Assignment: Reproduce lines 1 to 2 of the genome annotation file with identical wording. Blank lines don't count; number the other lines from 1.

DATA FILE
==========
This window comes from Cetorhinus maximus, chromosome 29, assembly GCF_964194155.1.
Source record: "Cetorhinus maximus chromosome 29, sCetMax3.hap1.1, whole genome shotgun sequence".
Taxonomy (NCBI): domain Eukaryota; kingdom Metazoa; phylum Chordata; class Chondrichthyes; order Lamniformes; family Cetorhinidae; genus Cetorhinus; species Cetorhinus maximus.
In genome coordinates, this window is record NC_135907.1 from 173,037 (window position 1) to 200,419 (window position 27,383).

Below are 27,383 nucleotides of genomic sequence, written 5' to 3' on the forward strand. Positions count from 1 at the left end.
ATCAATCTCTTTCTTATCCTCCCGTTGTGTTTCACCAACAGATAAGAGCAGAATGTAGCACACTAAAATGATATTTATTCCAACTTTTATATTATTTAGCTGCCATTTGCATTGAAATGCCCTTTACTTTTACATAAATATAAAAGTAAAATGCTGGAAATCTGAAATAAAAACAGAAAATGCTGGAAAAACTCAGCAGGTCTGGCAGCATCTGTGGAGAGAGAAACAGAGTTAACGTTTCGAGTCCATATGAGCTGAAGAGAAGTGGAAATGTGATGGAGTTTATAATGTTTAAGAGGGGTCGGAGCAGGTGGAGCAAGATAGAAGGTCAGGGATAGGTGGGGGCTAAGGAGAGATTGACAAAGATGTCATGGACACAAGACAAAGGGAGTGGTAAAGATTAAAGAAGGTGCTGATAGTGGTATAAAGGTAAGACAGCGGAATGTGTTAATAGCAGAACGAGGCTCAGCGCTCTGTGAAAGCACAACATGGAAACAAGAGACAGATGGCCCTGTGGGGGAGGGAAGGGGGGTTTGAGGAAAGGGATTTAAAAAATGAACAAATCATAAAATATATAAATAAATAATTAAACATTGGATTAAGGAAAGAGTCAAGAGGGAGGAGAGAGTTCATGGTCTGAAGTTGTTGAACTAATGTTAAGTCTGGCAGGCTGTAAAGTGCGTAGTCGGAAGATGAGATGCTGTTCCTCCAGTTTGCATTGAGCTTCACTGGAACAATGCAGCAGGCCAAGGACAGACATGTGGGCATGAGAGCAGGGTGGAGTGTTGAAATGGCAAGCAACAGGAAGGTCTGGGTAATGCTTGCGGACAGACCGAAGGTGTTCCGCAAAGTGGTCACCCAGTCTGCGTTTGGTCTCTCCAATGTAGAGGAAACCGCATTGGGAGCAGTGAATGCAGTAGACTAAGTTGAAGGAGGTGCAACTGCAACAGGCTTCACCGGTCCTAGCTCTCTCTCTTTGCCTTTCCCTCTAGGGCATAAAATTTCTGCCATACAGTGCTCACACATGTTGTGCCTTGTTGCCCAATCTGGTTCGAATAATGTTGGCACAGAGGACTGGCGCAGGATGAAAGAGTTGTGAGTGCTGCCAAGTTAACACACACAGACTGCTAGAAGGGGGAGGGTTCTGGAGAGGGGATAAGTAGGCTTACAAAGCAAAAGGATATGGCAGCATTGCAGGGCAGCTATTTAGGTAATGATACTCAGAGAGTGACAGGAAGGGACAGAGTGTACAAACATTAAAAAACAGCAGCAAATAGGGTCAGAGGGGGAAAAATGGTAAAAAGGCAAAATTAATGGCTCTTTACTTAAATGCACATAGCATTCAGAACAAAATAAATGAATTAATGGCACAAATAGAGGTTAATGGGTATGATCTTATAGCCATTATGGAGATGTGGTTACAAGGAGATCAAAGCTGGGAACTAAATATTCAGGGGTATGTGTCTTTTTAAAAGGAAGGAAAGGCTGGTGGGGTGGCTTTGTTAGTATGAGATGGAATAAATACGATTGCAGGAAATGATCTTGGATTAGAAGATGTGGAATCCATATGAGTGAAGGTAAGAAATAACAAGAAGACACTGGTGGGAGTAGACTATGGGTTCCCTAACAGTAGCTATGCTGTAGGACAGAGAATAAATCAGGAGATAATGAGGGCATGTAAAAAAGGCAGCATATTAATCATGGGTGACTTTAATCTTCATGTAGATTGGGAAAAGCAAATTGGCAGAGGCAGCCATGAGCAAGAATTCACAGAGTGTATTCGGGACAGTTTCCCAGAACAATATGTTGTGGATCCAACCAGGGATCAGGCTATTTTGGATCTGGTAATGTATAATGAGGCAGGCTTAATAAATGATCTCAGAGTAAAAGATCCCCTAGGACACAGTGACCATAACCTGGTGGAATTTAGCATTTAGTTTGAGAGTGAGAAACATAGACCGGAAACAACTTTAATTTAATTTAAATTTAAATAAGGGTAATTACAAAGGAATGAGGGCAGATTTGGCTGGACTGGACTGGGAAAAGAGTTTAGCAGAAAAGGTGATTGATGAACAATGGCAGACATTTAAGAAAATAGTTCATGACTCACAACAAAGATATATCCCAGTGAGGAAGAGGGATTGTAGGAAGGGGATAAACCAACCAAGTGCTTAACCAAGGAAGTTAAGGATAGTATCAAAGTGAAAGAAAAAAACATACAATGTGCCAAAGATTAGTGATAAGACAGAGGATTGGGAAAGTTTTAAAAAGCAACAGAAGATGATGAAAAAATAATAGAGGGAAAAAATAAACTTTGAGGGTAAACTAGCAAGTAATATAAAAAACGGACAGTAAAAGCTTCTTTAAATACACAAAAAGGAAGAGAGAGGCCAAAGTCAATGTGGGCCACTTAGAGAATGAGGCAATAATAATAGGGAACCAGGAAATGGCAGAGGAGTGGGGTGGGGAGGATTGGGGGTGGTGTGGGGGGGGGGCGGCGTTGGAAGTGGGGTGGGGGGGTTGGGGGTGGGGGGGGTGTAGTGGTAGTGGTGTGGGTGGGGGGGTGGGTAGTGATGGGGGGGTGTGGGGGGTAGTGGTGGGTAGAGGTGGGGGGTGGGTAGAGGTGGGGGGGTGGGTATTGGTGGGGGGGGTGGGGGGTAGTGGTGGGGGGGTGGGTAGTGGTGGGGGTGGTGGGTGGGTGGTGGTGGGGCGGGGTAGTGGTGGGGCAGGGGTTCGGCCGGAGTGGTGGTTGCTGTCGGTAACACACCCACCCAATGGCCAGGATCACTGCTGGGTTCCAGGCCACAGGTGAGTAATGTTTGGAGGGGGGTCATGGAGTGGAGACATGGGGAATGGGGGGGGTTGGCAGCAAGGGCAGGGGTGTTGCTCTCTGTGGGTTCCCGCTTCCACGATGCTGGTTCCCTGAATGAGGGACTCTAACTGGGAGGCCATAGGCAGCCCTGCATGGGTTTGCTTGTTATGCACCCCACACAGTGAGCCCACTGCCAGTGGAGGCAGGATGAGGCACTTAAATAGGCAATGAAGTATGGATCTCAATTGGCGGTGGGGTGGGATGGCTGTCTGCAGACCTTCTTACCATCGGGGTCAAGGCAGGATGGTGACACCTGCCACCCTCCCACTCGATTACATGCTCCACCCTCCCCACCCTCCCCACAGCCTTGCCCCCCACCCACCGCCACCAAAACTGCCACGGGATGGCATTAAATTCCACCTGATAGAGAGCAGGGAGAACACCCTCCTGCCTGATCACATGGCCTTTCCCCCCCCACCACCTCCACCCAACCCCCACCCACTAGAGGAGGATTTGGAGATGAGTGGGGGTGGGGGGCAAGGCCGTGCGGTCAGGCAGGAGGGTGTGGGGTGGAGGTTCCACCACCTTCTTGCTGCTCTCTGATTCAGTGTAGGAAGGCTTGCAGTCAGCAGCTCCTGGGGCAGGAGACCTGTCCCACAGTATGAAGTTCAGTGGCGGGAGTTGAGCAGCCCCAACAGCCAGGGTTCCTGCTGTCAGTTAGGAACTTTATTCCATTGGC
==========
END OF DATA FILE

This window comes from Cetorhinus maximus, chromosome 29, assembly GCF_964194155.1.
Source record: "Cetorhinus maximus chromosome 29, sCetMax3.hap1.1, whole genome shotgun sequence".